How To Treat Diaper Rash

Diaper rash is a common affliction that every parent will deal with at some point. The best way to stay ahead of the situation is by understanding the different types of diaper rash then being prepared to treat them. It is important to keep in mind that the skin of infants differs physiologically from that of older kids in terms of function, structure and composition. Since young skin is extremely sensitive, it is inherently more vulnerable to irritation and breakdown. With this tricks up your sleeve treating diaper rash will help clear up the symptoms as soon as possible.


Did you know that there are 4 main types of diaper rash?

Let’s begin by understanding the 4 common kinds of diaper rash…

Did you know that there are 4 main types of diaper rash? Simply slathering diaper cream on your child’s bottom will not treat every kind of diaper rash. By understanding each type in detail you will know how each kind looks like and how to treat it.

what kind of diaper rash is that

Irritant dermatitis

This is caused by diapers and happens when the baby’s skin comes in contact with the surface of a wet or soiled diaper. It typically appears like welling or redness of the skin around the legs and bum. This type is easy to treat, all you have to do is allow the baby some time out and try your best to keep their skin dry and clean.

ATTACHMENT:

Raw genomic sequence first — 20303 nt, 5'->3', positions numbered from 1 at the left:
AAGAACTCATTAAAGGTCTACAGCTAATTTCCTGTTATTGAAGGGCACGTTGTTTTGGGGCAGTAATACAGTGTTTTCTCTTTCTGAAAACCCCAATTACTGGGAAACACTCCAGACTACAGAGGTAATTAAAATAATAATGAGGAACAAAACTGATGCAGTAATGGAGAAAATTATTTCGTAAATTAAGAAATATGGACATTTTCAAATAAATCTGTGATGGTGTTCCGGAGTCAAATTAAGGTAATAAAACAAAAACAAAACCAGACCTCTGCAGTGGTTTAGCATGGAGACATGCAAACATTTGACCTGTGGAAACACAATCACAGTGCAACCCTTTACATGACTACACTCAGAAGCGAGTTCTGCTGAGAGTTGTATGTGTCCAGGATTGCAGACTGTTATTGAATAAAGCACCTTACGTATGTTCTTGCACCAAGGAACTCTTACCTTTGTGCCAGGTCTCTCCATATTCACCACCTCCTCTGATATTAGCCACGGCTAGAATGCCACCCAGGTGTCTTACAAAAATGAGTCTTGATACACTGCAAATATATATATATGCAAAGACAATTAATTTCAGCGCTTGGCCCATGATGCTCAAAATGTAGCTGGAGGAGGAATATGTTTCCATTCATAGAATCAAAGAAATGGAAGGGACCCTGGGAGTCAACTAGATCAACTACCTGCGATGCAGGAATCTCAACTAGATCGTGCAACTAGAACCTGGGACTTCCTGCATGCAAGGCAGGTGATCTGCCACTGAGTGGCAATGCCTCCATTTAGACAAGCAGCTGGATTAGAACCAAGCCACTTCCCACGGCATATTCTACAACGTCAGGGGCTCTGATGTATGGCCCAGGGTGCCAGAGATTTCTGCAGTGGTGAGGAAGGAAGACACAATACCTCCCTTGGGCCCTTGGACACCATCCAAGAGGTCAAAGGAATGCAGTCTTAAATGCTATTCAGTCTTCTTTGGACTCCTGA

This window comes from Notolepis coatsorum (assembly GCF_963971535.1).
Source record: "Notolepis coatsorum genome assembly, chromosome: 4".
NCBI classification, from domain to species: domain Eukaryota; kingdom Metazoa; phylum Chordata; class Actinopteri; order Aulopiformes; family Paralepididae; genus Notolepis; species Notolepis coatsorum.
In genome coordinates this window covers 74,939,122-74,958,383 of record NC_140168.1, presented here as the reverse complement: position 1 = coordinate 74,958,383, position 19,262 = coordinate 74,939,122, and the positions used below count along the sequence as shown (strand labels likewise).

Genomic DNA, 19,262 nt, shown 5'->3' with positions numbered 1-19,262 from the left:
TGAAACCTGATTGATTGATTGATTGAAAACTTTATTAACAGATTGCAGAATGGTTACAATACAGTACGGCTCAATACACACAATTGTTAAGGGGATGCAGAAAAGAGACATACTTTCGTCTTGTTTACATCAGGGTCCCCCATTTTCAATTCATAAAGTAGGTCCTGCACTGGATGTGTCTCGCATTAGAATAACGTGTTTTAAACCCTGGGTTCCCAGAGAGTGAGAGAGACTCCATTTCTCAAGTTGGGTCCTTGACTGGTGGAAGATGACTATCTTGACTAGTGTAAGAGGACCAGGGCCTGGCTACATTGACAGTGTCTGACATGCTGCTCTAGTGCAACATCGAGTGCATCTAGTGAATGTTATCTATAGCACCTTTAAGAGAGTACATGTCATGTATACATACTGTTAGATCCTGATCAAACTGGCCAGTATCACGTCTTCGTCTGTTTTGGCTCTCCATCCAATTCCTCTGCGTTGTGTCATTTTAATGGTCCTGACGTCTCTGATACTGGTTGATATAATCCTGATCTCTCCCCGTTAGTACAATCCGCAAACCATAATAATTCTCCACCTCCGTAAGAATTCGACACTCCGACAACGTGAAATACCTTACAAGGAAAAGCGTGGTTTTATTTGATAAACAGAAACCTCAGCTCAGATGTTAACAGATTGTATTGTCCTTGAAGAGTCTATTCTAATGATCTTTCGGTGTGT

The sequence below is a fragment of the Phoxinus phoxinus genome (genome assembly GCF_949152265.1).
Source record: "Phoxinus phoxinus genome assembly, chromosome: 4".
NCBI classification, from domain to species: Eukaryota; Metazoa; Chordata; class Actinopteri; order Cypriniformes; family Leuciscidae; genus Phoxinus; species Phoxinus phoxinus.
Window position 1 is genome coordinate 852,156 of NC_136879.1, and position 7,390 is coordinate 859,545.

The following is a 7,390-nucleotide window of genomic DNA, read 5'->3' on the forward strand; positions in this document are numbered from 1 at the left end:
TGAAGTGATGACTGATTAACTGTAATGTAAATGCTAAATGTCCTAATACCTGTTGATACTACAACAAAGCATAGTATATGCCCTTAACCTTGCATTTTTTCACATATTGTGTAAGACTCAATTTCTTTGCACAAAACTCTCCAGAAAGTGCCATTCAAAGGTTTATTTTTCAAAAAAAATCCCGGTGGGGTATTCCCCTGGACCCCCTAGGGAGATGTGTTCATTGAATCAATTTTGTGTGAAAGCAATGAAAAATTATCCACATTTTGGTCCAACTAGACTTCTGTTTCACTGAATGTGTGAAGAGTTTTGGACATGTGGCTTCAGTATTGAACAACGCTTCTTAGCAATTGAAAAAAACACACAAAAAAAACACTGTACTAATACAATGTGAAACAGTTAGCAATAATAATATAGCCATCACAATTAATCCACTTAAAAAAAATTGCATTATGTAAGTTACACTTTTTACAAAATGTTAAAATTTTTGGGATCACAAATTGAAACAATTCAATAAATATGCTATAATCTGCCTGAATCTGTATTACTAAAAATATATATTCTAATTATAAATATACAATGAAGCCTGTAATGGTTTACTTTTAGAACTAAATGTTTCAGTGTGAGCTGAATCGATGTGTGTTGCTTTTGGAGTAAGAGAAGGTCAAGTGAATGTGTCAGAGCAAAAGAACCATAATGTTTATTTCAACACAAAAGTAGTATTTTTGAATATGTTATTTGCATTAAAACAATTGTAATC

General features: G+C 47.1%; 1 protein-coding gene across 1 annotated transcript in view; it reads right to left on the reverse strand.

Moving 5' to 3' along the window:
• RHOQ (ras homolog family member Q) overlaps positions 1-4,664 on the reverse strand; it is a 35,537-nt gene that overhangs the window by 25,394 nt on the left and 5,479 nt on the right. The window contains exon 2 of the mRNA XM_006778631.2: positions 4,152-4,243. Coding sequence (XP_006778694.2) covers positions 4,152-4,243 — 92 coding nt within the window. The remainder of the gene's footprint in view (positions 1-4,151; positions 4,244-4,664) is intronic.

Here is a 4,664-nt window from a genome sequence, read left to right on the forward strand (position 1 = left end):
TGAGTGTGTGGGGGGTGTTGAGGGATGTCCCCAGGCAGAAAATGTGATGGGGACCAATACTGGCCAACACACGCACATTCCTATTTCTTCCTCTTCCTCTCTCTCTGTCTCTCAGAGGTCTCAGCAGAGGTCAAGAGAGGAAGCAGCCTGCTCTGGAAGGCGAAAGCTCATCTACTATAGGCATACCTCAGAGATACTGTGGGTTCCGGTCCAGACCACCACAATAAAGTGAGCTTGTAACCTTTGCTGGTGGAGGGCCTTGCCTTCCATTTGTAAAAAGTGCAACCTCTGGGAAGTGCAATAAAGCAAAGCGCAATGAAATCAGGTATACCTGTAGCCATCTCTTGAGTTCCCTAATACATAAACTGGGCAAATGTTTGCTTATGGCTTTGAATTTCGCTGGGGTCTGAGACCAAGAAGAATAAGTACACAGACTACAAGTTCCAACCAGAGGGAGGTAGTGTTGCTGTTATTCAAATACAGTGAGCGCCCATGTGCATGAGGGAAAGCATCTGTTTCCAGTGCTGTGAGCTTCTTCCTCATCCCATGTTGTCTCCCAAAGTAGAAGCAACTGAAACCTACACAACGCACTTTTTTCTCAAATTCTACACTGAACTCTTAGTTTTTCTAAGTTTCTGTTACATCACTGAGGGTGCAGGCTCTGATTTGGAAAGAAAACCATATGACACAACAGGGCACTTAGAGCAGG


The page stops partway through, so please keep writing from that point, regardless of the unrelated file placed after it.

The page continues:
It is also safer to stay clear of products with perfumes and alcohols because this will not only further irritate the skin but also dry it out. Once the baby’s skin is clean and dry, apply a think ointment such as zinc oxide which will help protect the baby’s skin form excess moisture.

Candida dermatitis/yeast infection

This is caused by yeast overgrowth. Keep in mind that yeast grows rapidly in moist and warm environments this makes diaper the perfect environment for yeast to survive and thrive. Yeast is normal constituent of the microbes that live on human skin, overgrowth occurs when there is a definite imbalance.

This type usually presents as swelling and redness mostly around the vulva and testicles, creases of the legs and the baby’s bum. Large bumps, pimples, sores and ulcers filled with pus can be present. Id you realize any of this symptoms, it is advisable to visit a pediatrician who will typically prescribe anti fungal medication such as Nystatin.

Allergic dermatitis                        

Just as the name implies, this is caused by an irritant or allergic response to a product you may be using. It could be an allergy to baby wipes, material or chemicals used to make the diaper, detergents, soap or even baby lotion. The most common cause of allergic reactions is preservatives and fragrances present in baby’s products.

This is perhaps the hardest to treat because you need to investigate carefully and seek recommendations to ascertain what works best for your baby. Allergic dermatitis is more difficult to identify, it is normally red and cause the skin to wear away. It can happen on any part of the body that come in contact with the allergen.

Bacterial dermatitis